As we read more and more about the US federal government handing out money – borrowed-against-our-future money – to the private enterprises of Obama’s campaign donors, it is heart-warming to remember that the tax code is scheduled to revert on 1 January to what it was under Bill Clinton.

This means that unless the Super Committee comes to an agreement to avert it, you are almost guaranteed to have a larger federal income tax bill next year.

Money-manager-types explain, each time we reach this precipice, that going back to the Clinton tax code means virtually everyone who pays now will pay more.  It also means some who don’t currently pay net federal income tax will have a balance owed in 2012 after exemptions.

It’s not just rate increases for the “rich.”  The 10% bracket goes away, with the lowest rate reverting to 15%; the child tax exemption goes from $1000 per child back to $500; the “marriage penalty” comes back in terms of personal exemptions – and those are just the changes that will be felt by the most people.  Taxes on dividend income will go up as well, and all exemptions will be phased out as income rises (which will hit the small-business proprietors and professionals whose activities with their own money make an outsize contribution to economic growth and prosperity – not to mention dealing a blow to charities).

Bob Jennings at Fox Business ran some numbers for a young couple with two kids and combined income of $100,000.  (H/t: Lonely Conservative.)  Their tax bill would go up by nearly $3600 between 2011 and 2012, or about $300 a month.  And that’s just federal income tax:  they’re also paying property taxes (they have a mortgage), probably state income tax as well, and sales taxes and special excise taxes (e.g., federal gas tax) – plus they’re sending 13% of each of their earned incomes to Social Security and Medicare.

The young couple will certainly feel the loss of $300 a month.  Estimates of tax bill increases suggest that they will be felt down to incomes in the upper $20,000s range, by typical single filers.  (With exemptions, multi-person households have lower tax bills at the same or higher incomes.)  Those most likely to be single filers with incomes in this range are either seniors on fixed incomes, or young people just starting out.  For either demographic, an increased tax bite of even $20-30 a month makes a difference.  That amount can easily equal the total monthly fees assessed on, say, utility bills and banking.  Few people in this income bracket can say they wouldn’t miss the amount.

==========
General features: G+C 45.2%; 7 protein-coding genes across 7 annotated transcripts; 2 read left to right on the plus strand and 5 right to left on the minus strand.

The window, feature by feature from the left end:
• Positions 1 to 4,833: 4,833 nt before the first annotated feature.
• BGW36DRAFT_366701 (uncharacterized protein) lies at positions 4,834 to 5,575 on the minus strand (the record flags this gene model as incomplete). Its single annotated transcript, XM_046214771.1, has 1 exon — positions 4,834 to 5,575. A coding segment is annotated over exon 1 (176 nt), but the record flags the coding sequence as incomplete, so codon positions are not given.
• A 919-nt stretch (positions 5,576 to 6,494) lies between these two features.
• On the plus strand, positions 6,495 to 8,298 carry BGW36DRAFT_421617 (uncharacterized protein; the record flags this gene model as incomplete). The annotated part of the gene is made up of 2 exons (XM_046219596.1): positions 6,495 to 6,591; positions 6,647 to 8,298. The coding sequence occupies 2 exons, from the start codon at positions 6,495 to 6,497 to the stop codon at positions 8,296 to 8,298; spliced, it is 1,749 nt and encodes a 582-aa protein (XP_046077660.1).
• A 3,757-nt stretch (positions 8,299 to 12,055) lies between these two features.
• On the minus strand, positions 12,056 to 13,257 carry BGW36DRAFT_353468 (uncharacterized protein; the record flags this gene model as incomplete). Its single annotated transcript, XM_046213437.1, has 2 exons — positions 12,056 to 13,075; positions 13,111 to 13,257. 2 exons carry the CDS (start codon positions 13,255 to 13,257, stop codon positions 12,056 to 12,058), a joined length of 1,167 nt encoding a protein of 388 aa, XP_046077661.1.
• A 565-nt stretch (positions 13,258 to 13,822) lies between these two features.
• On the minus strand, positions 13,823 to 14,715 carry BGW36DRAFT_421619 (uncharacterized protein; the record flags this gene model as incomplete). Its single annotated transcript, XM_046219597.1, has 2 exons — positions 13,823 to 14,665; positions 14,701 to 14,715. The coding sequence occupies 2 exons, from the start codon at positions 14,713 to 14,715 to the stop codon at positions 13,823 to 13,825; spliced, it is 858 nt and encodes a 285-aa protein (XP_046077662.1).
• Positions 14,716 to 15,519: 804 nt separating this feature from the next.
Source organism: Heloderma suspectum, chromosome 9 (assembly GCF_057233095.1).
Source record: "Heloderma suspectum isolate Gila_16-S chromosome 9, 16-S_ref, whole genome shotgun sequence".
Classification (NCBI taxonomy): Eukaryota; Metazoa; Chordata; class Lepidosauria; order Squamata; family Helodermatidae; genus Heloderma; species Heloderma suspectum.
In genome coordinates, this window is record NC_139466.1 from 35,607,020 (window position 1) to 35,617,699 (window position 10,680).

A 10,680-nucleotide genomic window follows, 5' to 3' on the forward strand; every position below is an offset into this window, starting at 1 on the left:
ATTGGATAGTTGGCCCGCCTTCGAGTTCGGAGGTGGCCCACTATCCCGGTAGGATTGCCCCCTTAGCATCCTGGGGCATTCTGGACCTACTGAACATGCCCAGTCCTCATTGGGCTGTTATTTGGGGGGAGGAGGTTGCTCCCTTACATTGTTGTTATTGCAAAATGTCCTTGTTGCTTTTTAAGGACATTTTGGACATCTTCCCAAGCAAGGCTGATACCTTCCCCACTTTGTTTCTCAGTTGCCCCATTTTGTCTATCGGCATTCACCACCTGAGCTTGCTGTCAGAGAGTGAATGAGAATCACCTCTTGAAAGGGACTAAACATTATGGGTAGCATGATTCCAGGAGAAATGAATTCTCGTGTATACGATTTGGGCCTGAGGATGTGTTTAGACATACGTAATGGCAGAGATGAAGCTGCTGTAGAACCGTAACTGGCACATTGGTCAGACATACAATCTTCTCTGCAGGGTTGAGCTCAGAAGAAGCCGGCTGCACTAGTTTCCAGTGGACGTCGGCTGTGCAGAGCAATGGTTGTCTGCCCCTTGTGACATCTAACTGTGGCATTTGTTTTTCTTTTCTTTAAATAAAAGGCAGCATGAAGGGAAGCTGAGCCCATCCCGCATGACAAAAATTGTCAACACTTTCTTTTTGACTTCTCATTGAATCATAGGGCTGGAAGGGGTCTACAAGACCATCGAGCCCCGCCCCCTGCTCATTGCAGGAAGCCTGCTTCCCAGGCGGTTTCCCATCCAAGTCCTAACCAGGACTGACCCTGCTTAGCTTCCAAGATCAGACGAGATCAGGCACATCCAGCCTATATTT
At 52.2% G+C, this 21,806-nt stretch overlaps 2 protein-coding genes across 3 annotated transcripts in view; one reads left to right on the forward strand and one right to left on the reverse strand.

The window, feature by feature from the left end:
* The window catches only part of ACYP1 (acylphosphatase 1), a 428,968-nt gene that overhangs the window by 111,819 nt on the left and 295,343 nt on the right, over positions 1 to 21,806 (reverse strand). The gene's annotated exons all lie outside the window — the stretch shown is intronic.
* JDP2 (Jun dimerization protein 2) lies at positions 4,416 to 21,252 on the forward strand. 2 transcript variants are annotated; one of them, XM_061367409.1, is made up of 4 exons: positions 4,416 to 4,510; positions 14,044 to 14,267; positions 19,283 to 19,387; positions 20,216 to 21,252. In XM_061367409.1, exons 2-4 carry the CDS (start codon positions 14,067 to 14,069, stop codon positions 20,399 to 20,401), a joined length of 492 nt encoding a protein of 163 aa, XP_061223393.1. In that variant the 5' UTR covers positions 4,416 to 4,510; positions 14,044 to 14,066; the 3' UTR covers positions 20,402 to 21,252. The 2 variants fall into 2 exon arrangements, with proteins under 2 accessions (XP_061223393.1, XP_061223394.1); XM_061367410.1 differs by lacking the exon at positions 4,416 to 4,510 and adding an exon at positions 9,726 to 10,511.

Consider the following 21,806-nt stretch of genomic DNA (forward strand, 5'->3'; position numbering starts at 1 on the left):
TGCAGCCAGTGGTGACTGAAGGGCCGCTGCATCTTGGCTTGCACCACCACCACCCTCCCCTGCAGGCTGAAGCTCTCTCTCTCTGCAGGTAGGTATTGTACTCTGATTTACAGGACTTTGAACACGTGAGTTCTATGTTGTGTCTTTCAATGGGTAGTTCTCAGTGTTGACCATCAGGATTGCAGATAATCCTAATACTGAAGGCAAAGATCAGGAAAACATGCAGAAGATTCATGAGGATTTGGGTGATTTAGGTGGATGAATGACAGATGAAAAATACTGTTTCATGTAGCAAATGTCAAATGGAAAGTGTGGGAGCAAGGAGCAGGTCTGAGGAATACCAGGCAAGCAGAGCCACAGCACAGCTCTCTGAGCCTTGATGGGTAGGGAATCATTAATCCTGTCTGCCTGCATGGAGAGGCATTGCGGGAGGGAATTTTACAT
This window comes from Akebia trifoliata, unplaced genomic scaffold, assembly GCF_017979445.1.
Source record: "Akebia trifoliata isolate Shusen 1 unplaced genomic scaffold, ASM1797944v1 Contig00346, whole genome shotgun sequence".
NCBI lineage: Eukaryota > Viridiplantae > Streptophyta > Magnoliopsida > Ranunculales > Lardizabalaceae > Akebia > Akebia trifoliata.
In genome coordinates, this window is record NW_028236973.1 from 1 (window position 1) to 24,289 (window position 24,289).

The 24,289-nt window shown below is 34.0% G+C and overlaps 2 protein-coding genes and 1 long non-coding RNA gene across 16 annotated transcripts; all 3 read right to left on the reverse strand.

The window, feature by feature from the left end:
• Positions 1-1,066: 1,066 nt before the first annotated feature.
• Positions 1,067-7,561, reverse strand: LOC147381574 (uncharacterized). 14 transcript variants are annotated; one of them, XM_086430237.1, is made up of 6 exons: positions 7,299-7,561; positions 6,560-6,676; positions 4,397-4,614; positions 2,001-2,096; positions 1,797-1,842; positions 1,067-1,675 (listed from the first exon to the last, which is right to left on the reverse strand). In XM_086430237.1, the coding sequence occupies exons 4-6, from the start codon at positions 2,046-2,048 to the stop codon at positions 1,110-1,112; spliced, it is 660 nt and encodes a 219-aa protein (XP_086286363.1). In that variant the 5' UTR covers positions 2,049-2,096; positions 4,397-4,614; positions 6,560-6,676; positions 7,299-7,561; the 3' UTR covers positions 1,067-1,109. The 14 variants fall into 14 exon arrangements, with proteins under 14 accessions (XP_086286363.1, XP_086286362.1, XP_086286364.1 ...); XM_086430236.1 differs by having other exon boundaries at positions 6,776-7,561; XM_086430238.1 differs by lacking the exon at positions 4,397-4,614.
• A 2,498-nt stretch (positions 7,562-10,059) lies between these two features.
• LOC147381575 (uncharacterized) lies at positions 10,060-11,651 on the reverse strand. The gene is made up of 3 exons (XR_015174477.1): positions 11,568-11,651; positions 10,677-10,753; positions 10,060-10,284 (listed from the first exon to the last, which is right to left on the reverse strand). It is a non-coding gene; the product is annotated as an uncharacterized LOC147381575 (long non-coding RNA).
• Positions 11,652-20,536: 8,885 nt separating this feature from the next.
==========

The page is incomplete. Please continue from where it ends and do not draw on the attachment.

For a household earning $150,000 a year, the tax bill increase will run to $6,000, $8,000 or more, depending on the household.  People with incomes in this range know that the loss of $500-700 a month will make a significant difference.  Assuming they’ve already cut way back on consumption, they’ll have to start cutting back on savings and investment.  That will do the opposite of create jobs and encourage economic growth.  (It will also minimize the additional revenues from increasing the tax rate on dividends.)

The higher you go in the income brackets, the more likely filers will be to simply take less individual income.  Why expose it to the tax man?  The discretion wealthier taxpayers have over their assets disappears, disproportionately with each increase in current income.  It’s not worth it on the margin to accept the greater tax exposure.

These filers will park a greater portion of their assets in low-tax-exposure instruments rather than taking as much current income or capital gains as they do today, and taking economically-productive risks with it.  This removes some amount of ready capital from circulation, leaving it latent:  too expensive to take out and use.  If there were not relatively tax-advantaged options for using it abroad, this might make less of a difference.  But there are.  For America, increasing tax rates on our capital sump will drive jobs and economic growth elsewhere (especially with the costs of regulation on a dramatic upswing in the US).

We can hope the tax increase won’t happen.  The threat was averted for 2011, after all.  But it ought to be especially galling for taxpayers, in the wake of the Solyndra revelations – and the now seemingly endless parade of crony beneficiaries of the Obama administration – to contemplate the very real pain it will inflict on their recession-shocked households if the Clinton tax code comes back.

Americans are not undertaxed.  Government at every level is, rather, overspent – and the people’s lives and commercial activities are stupendously overregulated, which discourages economic activity – as well as income mobility – by raising the cost of literally everything.

Before we collect one additional penny in taxes from anyone, we need to cut spending and regulation.  Start with the federal grants to Obama’s political cronies; the current prohibitions on drilling for oil and gas; and 100% of the discretionary activities of the Environmental Protection Agency, including the new air quality standards set to go into effect on 1 January.  Whether you want to add a new regulation or modify an old one, you should have to fight in Congress for every single change, using your own money, not the people’s – and lose your battles if  you can’t get the votes.

The basis of government has gone badly awry in America.  The bottom line is that the taxpayers should not have to accept pain so that we can fork over more to keep funding it on its current basis.  Michael Bloomberg is wrong about thatGovernment is what has gone wrong, and it’s government that needs to change.

J.E. Dyer’s articles have appeared at The Green Room, Commentary’s “contentions,Patheos, The Weekly Standard online, and her own blog, The Optimistic Conservative.

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